Since the collapse of Eastern European communist governments in 1989–1990 and the dissolution of the Soviet Union in 1991, the CPC has emphasised its party-to-party relations with the ruling parties of the remaining socialist states. While the CPC still maintains party-to-party relations with non-ruling communist parties around the world, since the 1980s it has established relations with several non-communist parties, most notably with ruling parties of one-party states (whatever their ideology), dominant parties in democracies (whatever their ideology) and social democratic parties.

Democratic Alliance for the Betterment and Progress of Hong Kong

The Democratic Alliance for the Betterment and Progress of Hong Kong (Chinese: 民主建港協進聯盟; abbreviated DAB) is a pro-Beijing conservative political party established in 1992 in Hong Kong. Chaired by Starry Lee, it is currently the largest party in the Legislative Council and the District Councils, commanding 13 seats and 118 seats respectively.

The DAB was founded in 1992 by 56 Beijing-loyalists from a traditional leftist background, who had a long-history of following the policies of the Communist Party of China, the ruling party in the People's Republic of China. It gradually expanded in the early years after the transfer of sovereignty over Hong Kong and became one of three major parties alongside the pro-democratic Democratic Party and the pro-business Liberal Party.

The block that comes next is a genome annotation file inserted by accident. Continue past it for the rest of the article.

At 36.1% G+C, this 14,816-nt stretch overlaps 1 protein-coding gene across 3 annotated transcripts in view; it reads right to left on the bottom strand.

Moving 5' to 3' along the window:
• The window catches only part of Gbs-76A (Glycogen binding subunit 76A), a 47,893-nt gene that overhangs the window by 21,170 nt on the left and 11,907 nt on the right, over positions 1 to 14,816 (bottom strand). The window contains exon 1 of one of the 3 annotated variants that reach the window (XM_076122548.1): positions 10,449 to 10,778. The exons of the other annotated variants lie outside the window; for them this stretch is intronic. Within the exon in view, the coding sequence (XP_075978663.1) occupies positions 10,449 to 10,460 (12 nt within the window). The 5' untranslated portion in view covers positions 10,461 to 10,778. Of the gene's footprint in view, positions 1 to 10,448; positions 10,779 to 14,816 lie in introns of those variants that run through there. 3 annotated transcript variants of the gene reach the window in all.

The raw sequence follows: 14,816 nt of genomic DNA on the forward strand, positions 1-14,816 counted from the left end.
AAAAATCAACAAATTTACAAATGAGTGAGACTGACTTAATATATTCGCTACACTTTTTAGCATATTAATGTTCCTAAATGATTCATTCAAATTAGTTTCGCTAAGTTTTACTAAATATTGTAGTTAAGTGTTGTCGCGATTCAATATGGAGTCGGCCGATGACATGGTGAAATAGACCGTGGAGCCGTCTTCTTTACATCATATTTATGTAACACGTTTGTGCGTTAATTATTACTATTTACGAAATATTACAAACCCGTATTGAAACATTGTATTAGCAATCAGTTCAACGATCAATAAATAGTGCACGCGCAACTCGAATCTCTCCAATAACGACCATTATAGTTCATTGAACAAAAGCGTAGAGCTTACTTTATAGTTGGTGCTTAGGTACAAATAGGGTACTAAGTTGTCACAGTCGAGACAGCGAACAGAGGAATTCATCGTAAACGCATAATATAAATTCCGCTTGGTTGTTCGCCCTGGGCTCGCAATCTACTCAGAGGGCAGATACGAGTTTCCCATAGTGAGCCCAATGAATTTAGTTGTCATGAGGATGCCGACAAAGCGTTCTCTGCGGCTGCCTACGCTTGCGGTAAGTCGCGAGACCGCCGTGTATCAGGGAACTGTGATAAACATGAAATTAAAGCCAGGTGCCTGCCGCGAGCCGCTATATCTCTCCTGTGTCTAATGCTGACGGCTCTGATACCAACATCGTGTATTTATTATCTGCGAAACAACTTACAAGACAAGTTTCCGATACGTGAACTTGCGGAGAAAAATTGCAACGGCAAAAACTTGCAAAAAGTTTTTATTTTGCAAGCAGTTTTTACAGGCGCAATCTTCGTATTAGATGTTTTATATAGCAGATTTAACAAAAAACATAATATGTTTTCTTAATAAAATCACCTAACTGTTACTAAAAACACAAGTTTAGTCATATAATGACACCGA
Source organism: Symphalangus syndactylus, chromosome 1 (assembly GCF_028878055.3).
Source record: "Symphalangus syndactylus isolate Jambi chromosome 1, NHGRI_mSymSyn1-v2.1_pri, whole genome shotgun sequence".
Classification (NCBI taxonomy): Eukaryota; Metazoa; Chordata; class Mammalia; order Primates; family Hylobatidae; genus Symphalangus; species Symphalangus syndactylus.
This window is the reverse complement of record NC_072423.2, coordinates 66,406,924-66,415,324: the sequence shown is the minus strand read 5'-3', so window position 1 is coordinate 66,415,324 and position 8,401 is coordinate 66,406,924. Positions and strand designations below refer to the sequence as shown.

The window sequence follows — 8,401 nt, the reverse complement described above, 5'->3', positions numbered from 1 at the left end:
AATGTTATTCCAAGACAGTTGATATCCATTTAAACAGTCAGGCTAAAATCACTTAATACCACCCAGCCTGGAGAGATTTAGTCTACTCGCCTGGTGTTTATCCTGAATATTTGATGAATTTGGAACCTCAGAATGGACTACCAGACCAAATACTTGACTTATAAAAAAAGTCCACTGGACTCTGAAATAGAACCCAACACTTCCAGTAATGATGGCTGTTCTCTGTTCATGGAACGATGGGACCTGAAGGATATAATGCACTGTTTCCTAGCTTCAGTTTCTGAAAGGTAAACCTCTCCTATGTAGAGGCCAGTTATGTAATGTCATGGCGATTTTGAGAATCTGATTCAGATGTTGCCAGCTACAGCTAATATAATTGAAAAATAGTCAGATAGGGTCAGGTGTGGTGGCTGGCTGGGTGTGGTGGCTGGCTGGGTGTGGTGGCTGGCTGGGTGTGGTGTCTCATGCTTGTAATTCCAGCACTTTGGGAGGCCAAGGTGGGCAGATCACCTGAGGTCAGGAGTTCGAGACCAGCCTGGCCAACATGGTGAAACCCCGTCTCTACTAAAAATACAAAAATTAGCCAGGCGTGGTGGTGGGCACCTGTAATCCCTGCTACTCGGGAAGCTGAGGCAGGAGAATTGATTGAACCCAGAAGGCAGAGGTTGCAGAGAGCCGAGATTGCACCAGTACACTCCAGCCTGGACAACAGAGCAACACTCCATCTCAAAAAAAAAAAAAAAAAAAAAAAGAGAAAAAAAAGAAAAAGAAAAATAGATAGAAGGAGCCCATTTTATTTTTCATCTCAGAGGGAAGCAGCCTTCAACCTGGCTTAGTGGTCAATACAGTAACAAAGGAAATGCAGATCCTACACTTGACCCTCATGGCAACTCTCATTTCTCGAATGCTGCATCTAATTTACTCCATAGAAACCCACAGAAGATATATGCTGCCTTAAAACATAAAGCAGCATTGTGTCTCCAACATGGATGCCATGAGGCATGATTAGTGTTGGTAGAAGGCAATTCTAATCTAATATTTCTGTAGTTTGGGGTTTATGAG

In 2003, it supported the Hong Kong government's proposal to locally implement Article 23 of the Hong Kong Basic Law and suffered a major defeat in the 2003 District Council election. The DAB benefited from the failure of the pro-democrats' electoral strategy in the 2004 Legislative Council election, taking over the Democratic Party as the largest party in the legislature. In 2005, it absorbed the pro-business professional-oriented Hong Kong Progressive Alliance.